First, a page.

Throughout Virginia, the conversation about confederate monuments is a sticky one. So a new art exhibition in Richmond is making the conversation visual. It’s an effort to have more voices heard in the debate about the future of confederate statues on Monument Avenue.
The show is called Truthful History Heals. It includes paintings, sculptures, reimagined historical markers, and reinterpretations of the Robert E. Lee Monument.
Lora Beldon is cochair of Iridian Gallery at Diversity Richmond and one of the show’s organizers. She says the show will offer a different way for people to talk than they would at a typical public forum.
“There tends to be three or four people with sort of the loudest voices and get to be heard the most and so the question came, what if it wasn’t verbal? What if it was visual? Would we get more response and ideas?”
Bill Harrison is executive director of Diversity Richmond. He says he anticipates some anger from the public. But he says the conversation is open to all.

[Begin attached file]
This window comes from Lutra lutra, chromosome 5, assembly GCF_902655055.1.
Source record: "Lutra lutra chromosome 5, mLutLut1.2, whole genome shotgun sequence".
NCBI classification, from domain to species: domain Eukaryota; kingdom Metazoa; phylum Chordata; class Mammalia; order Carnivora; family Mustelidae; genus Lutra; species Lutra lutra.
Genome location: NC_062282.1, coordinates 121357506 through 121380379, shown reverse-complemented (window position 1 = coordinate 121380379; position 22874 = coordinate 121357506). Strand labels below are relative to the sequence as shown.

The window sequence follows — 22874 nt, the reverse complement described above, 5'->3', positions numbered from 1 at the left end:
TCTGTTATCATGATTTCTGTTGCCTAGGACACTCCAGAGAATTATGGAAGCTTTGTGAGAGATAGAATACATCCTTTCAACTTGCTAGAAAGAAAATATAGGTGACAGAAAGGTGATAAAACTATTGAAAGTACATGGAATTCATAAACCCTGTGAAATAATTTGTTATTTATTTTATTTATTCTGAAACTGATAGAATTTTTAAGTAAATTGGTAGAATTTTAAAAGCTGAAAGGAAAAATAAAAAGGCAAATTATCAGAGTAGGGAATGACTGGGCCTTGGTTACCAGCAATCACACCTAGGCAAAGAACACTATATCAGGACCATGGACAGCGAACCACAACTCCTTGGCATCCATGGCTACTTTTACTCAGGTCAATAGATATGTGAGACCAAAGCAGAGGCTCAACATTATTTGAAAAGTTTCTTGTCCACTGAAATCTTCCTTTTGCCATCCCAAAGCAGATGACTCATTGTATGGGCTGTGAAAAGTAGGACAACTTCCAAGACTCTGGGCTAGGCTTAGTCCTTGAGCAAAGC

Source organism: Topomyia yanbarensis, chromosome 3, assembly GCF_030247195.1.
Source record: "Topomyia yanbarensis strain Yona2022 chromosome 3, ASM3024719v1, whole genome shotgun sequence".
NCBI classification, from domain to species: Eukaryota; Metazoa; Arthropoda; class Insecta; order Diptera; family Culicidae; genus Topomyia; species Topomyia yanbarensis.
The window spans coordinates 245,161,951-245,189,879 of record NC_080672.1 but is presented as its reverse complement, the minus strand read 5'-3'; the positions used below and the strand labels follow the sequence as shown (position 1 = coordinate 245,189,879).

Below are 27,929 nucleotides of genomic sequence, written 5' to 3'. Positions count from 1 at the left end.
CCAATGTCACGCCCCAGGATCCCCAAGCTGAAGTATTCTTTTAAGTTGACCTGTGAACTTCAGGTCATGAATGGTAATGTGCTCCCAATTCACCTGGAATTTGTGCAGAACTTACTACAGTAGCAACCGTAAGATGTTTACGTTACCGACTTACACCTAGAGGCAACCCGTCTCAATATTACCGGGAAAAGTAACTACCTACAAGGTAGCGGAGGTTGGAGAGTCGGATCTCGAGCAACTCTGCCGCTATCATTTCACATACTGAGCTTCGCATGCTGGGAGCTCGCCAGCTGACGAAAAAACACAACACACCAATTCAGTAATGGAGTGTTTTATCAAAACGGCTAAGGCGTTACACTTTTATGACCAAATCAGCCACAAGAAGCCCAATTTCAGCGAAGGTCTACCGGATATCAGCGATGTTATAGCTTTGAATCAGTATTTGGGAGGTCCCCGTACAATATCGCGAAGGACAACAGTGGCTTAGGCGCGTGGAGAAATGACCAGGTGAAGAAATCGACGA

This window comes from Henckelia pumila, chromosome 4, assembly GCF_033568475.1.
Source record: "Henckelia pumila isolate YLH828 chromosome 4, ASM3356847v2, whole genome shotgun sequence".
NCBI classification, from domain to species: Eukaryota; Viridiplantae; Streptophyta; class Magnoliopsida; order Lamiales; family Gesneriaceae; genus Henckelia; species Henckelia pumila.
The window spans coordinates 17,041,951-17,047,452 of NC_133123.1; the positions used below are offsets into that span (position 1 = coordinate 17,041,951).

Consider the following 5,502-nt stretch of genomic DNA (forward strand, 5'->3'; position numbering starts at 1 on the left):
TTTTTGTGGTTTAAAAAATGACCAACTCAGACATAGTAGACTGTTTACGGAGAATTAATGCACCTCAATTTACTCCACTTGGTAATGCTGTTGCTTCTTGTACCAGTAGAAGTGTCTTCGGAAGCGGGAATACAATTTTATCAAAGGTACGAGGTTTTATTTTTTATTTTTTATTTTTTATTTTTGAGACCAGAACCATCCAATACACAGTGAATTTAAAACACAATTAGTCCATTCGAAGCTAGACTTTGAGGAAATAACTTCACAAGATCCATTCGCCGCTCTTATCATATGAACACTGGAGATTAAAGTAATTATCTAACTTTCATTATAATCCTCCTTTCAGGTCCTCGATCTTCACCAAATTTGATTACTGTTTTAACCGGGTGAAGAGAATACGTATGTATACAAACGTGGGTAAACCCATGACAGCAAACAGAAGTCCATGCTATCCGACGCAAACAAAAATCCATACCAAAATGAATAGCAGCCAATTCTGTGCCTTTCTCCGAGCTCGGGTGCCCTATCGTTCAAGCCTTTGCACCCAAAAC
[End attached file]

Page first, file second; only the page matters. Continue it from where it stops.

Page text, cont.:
“I encourage people who have problems with this to come to the exhibit because yesterday I was here when a lot of the art was being delivered and I sat in one of the gallery rooms and I read the road signage, and I shared last night, it was like going to church: just me and silence and those words and they really did have an impact on me.”
Spencer Turner is one of the artists in the show. Turner’s painting, called “Rebel Cause,” is an elaboration of a photo he took in which he covers a confederate sculpture with a Ku Klux Klan mask.
“So it’s really to ask the question, how should we see these sculptures? What do they represent for people when see them in this romantic way or idealized way. What does that mean for people?”
Truthful History Heals runs from June 2nd to August 26th.